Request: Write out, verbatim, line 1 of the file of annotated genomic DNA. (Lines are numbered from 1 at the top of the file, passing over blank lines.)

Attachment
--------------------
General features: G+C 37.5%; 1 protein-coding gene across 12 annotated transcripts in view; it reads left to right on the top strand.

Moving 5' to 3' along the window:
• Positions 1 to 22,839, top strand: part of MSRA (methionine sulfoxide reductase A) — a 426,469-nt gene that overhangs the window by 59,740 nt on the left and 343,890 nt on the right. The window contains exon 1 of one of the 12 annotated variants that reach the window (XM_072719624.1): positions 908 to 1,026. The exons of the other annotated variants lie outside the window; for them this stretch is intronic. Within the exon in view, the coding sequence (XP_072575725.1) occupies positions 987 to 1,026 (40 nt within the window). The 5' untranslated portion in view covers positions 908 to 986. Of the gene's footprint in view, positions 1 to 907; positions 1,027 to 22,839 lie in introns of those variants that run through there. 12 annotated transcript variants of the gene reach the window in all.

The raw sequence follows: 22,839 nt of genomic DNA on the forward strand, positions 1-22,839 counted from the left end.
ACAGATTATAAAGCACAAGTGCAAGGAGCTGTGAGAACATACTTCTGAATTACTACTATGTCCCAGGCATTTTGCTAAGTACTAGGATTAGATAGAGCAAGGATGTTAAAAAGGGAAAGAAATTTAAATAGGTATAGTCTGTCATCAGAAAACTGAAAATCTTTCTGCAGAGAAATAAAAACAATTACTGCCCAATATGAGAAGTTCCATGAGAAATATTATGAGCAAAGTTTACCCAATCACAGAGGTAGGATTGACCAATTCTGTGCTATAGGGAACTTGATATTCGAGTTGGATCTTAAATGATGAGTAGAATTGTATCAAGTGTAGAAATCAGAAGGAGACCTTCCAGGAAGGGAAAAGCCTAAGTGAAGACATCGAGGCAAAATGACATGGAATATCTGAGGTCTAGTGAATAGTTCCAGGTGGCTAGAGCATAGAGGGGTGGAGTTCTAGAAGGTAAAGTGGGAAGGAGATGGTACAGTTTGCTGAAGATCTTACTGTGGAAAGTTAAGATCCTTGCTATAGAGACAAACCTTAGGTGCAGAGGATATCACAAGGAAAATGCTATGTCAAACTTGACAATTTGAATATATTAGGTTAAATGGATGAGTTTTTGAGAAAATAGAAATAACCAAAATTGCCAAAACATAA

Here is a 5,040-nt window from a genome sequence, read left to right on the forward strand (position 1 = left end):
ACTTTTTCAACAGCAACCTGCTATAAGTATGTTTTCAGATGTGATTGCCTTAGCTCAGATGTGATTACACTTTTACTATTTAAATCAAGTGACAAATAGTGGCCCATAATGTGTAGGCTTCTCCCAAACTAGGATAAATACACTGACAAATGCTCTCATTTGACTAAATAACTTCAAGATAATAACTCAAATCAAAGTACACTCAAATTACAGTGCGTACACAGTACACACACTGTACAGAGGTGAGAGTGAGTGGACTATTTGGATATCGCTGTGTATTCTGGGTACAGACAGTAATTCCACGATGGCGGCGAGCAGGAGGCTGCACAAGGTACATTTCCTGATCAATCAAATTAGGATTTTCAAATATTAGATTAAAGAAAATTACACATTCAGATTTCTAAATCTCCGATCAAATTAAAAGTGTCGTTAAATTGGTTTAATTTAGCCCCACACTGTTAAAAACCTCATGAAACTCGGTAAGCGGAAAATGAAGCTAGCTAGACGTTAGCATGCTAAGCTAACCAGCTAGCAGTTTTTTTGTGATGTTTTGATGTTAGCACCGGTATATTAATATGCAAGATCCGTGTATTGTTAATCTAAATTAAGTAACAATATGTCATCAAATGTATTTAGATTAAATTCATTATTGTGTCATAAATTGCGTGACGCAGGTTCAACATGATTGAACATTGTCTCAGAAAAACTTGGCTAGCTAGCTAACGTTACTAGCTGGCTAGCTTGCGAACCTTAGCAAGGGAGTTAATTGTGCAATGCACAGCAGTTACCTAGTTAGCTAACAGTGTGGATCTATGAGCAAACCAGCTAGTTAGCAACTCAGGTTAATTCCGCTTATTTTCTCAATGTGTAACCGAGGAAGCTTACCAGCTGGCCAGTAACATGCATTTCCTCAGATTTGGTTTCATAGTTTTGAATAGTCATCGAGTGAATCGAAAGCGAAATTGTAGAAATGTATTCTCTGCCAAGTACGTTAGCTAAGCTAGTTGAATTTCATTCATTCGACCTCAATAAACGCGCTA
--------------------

General features: G+C 37.5%; 1 protein-coding gene across 12 annotated transcripts in view; it reads left to right on the top strand.